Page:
Sequel turns Lara Croft into James Bond
A sequel to "Lara Croft: Tomb Raider" had nowhere to go but up.
The 2001 summer blockbuster that served as a launching pad for this
series was the cinematic equivalent of watching someone else play a
video game for two hours. The acrobatic Lara (Angelina Jolie) spent
her screen time trouncing legions of computer-generated nasties -
battles choreographed with as much soul as a Britney Spears soft
The crew behind "Lara Croft Tomb Raider: The Cradle of Life"
apparently learned a few lessons from that financially prosperous but
critically reviled flick.
For the most part they've removed the video game aspects from the
character - ironic but effective. This time the espionage-heavy
story is more grounded in reality. So instead of smirking through her
voluptuous lips during the most treacherous of contests, the formerly
invulnerable Lara often appears to be in actual danger.
Most importantly, the filmmakers pluck from elements that go into
crafting a successful James Bond epic.
Like the 007 franchise, "Cradle of Life" is as much about location as
it is momentum. Resembling a travelogue with gunfights, the
pony-tailed adventurer journeys from Santorini to Shanghai to Mount
Kilimanjaro. And like Bond she employs the same agreeably smug
attitude throughout her fish-out-of-water experiences.
In this installment, Lara comes across a relic from Alexander the
Great's reign that gives a cryptic clue to the location of Pandora's
"Everything lost is meant to be found," she says, despite the
potential global consequences of the find.
After this prize is stolen from her by the Chinese syndicate, Lara
recruits ex-secret agent Terry Sheridan (Gerard Butler), who also
happens to be her ex-lover, to help retrieve it. Meanwhile, a Nobel
Prize-winning scientist (Alan Rickman look-alike CiarÃ¡n Hinds) and
his deadly henchman (Michael Rooker look-alike Til Schweiger) hope to
use the fabled artifact as the ultimate weapon of bioterrorism.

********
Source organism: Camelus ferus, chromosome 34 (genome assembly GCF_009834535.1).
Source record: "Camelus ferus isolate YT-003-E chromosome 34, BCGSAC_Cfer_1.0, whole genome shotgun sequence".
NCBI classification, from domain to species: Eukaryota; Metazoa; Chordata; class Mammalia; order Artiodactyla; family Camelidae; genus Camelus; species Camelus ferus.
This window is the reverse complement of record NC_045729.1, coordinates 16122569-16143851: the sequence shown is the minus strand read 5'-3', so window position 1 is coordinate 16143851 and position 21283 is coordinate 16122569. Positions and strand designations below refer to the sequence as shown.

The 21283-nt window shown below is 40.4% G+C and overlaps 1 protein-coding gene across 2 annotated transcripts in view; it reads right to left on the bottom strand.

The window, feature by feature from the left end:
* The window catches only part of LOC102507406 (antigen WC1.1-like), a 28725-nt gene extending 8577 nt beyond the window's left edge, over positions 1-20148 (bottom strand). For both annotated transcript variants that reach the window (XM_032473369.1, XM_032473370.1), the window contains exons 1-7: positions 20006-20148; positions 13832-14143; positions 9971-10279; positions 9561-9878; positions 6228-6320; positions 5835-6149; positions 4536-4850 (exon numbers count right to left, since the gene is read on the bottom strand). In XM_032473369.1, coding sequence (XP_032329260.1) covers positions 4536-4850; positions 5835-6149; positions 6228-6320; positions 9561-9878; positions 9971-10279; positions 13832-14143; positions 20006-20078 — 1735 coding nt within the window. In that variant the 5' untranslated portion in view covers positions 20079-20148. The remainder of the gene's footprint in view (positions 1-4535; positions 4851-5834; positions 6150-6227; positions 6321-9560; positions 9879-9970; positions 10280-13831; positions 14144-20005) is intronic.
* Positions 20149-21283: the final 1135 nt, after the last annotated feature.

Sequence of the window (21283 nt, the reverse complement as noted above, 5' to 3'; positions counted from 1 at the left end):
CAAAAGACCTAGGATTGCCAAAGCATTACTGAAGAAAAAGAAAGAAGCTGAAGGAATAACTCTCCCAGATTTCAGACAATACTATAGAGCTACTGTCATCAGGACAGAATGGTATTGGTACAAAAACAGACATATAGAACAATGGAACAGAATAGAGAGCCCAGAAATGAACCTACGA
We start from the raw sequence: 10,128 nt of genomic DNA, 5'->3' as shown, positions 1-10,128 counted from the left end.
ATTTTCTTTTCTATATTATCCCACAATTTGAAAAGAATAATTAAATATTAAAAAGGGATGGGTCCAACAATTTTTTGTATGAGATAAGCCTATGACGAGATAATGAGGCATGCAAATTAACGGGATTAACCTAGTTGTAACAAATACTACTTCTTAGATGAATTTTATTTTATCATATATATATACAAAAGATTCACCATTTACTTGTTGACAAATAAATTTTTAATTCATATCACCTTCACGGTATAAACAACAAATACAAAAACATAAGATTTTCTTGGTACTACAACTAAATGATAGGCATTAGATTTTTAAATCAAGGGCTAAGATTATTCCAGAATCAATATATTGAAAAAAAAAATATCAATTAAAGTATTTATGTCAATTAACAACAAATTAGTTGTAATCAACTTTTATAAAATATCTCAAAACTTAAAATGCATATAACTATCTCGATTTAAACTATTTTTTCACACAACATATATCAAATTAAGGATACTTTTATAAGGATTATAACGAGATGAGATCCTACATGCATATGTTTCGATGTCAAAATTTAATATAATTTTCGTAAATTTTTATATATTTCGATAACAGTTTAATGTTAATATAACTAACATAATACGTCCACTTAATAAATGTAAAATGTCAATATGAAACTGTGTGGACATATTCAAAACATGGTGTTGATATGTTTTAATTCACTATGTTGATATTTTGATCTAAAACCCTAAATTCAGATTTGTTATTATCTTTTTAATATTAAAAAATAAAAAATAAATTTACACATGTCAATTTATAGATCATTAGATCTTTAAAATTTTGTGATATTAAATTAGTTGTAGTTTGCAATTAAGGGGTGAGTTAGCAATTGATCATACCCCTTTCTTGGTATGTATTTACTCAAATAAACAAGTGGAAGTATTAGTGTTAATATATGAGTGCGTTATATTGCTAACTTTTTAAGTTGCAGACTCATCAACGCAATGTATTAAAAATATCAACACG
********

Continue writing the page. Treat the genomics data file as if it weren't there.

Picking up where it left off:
In his fifth film as director, Jan de Bont ("Twister") keeps the pace
of this project at a brisk clip, giving the audience little time to
scrutinize the holes in the goofy plot.
Luckily, the rapport between Lara and Terry is strong enough to tie
these episodic moments together. Combative, sexy and ambiguous, the
pair's relationship adds an ingredient that was absent from the first
picture. And even though her counterpart isn't given much to work
with in terms of the script, Scottish actor Butler gets by most of
the time on sheer charisma.
If only the movie had kept with its Bond motif throughout the whole
endeavor, it could have remained a genial, summer no-brainer a la "2
Fast 2 Furious" or "The Italian Job." Instead, "Cradle of Life" turns
into the same Dungeons & Dragons-style crapola as the original when
the climax becomes a supernatural skirmish between Lara, the bad guys
and "shadow warriors" that inhabit an African forest.
The actual exotic backdrops favored throughout the film make the
phony sets in this finale all the more distracting. Worse, the shadow
warriors - ferocious CGI-spawned monsters - seem to be carried over
>from de Bont's abysmal remake of "The Haunting."
No explanation is given how or why these ogres were created to guard
this region or if they're even necessary, since whoever possesses the
relic can defeat them. But you can't find the box they are guarding
unless you have the relic to begin with. So does that mean they only
kill those who CAN'T find what they're protecting?
There will be little argument that "Cradle of Life" is a
much-improved sequel over its predecessor. Regrettably, it comes on
the heels of a movie that should have never been made in the first
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